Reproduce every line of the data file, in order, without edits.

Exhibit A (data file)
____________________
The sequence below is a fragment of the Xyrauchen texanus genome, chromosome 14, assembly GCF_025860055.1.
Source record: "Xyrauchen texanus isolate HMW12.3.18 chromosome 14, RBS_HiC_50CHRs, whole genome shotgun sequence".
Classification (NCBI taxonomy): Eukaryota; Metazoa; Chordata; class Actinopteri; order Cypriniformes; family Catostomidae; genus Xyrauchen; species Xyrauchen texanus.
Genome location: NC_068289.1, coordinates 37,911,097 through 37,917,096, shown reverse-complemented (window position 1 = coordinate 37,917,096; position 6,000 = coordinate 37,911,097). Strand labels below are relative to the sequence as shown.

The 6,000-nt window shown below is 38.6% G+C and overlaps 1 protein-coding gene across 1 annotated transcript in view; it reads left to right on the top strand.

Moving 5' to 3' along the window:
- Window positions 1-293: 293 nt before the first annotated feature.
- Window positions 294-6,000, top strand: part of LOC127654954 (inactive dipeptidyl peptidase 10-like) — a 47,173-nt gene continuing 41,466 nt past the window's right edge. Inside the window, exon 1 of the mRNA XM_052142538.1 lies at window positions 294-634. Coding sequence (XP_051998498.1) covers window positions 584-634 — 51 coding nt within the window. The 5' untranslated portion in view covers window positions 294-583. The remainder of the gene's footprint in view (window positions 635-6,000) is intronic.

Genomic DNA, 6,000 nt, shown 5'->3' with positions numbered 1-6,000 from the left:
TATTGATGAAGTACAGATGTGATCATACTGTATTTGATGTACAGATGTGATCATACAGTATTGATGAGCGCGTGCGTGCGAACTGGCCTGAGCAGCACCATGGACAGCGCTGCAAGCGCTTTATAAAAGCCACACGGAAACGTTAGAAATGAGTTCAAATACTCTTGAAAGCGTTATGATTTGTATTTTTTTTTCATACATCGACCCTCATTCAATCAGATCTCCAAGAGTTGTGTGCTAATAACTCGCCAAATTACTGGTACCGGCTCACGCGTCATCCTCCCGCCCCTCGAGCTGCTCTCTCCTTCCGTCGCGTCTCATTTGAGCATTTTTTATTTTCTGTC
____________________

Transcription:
The sequence below is a fragment of the Xyrauchen texanus genome, chromosome 14, assembly GCF_025860055.1.
Source record: "Xyrauchen texanus isolate HMW12.3.18 chromosome 14, RBS_HiC_50CHRs, whole genome shotgun sequence".
Classification (NCBI taxonomy): Eukaryota; Metazoa; Chordata; class Actinopteri; order Cypriniformes; family Catostomidae; genus Xyrauchen; species Xyrauchen texanus.
Genome location: NC_068289.1, coordinates 37,911,097 through 37,917,096, shown reverse-complemented (window position 1 = coordinate 37,917,096; position 6,000 = coordinate 37,911,097). Strand labels below are relative to the sequence as shown.

The 6,000-nt window shown below is 38.6% G+C and overlaps 1 protein-coding gene across 1 annotated transcript in view; it reads left to right on the top strand.

Moving 5' to 3' along the window:
- Window positions 1-293: 293 nt before the first annotated feature.
- Window positions 294-6,000, top strand: part of LOC127654954 (inactive dipeptidyl peptidase 10-like) — a 47,173-nt gene continuing 41,466 nt past the window's right edge. Inside the window, exon 1 of the mRNA XM_052142538.1 lies at window positions 294-634. Coding sequence (XP_051998498.1) covers window positions 584-634 — 51 coding nt within the window. The 5' untranslated portion in view covers window positions 294-583. The remainder of the gene's footprint in view (window positions 635-6,000) is intronic.

Genomic DNA, 6,000 nt, shown 5'->3' with positions numbered 1-6,000 from the left:
TATTGATGAAGTACAGATGTGATCATACTGTATTTGATGTACAGATGTGATCATACAGTATTGATGAGCGCGTGCGTGCGAACTGGCCTGAGCAGCACCATGGACAGCGCTGCAAGCGCTTTATAAAAGCCACACGGAAACGTTAGAAATGAGTTCAAATACTCTTGAAAGCGTTATGATTTGTATTTTTTTTTCATACATCGACCCTCATTCAATCAGATCTCCAAGAGTTGTGTGCTAATAACTCGCCAAATTACTGGTACCGGCTCACGCGTCATCCTCCCGCCCCTCGAGCTGCTCTCTCCTTCCGTCGCGTCTCATTTGAGCATTTTTTATTTTCTGTC